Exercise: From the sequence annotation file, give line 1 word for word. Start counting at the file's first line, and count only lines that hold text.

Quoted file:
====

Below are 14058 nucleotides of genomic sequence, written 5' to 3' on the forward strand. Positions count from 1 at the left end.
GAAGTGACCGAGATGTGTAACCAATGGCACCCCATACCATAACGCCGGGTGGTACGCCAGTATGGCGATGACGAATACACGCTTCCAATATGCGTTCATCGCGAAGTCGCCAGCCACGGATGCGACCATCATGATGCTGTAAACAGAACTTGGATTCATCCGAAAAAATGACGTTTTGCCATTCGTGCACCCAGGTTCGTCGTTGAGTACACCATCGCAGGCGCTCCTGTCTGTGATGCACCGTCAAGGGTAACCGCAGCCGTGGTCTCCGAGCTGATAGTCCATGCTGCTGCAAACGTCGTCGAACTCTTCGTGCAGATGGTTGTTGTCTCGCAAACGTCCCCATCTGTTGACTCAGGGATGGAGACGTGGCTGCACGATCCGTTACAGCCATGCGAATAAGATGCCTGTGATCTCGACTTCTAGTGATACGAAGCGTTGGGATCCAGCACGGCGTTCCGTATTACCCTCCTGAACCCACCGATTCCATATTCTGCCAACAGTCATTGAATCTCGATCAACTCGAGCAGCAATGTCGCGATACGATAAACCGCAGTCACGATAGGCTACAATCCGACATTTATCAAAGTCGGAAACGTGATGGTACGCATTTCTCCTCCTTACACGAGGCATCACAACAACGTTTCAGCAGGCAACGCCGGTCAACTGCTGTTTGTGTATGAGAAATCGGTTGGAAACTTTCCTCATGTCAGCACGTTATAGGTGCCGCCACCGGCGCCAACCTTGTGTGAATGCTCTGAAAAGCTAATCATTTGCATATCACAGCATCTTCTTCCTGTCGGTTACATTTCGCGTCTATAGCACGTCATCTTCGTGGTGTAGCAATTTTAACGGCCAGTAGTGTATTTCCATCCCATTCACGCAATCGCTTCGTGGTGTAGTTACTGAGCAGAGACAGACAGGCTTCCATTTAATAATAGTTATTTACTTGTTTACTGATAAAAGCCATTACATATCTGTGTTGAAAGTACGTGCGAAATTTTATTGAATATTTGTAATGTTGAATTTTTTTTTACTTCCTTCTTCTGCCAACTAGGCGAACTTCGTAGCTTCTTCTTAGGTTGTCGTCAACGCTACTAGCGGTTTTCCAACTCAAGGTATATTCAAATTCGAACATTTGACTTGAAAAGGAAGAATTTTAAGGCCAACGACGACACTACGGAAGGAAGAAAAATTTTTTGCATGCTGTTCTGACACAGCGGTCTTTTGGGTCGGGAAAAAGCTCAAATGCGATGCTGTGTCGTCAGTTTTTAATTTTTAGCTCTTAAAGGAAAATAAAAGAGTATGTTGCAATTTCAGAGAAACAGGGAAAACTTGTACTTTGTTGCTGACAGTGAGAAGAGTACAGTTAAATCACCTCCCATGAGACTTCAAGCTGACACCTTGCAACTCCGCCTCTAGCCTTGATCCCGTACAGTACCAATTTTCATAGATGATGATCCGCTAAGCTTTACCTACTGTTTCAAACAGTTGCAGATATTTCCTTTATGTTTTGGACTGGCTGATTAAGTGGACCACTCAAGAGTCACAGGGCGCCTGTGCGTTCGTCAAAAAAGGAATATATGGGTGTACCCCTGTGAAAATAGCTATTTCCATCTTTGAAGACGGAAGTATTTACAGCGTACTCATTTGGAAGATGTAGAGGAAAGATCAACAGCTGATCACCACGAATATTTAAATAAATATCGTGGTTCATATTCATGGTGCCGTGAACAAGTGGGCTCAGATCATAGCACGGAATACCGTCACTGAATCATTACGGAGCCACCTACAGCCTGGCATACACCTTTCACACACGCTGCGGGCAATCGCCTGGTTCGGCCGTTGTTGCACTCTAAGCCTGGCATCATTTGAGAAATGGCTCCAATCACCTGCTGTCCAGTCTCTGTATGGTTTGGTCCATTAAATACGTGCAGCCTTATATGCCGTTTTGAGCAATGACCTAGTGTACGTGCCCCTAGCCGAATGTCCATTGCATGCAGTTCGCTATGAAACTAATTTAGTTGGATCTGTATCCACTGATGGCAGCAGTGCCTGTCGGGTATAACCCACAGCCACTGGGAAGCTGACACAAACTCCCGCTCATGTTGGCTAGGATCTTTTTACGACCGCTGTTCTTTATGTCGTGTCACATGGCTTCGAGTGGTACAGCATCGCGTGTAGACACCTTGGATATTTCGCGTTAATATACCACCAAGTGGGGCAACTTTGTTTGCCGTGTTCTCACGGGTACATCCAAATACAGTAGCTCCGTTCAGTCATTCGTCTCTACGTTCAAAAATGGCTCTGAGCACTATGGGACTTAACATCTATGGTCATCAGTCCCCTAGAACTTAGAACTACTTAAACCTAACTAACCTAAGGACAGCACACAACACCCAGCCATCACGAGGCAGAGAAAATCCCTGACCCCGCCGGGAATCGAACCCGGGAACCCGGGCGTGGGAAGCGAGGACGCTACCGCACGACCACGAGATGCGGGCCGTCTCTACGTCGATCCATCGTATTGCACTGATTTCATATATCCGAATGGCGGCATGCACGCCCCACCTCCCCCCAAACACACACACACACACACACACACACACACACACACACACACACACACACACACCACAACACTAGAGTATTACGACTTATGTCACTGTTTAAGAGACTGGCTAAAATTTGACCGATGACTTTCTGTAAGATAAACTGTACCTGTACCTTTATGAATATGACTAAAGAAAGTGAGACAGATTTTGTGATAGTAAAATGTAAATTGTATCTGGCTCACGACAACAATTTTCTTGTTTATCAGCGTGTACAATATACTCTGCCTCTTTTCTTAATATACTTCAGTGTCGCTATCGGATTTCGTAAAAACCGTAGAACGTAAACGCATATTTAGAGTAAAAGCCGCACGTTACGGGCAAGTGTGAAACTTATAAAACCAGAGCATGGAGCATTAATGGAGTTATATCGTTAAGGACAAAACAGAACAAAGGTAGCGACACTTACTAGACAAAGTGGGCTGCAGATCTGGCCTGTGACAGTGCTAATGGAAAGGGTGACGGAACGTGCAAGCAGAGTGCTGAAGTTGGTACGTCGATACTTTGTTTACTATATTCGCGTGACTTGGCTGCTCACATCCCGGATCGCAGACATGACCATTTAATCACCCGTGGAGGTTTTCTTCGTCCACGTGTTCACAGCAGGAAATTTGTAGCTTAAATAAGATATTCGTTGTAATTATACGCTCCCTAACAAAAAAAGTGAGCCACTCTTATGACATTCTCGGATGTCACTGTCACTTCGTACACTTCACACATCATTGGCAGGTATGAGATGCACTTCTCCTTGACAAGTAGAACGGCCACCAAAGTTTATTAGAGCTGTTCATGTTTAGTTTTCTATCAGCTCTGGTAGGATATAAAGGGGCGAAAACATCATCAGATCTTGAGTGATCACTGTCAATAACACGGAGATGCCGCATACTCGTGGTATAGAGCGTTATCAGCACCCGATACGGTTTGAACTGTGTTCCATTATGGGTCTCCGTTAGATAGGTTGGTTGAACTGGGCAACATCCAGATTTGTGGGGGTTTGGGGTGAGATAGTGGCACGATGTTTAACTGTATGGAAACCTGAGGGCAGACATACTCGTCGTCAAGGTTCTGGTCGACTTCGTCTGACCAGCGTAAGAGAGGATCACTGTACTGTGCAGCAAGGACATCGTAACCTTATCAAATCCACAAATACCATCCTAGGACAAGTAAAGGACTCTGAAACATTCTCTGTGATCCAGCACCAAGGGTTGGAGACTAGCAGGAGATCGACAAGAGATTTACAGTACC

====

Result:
Below are 14058 nucleotides of genomic sequence, written 5' to 3' on the forward strand. Positions count from 1 at the left end.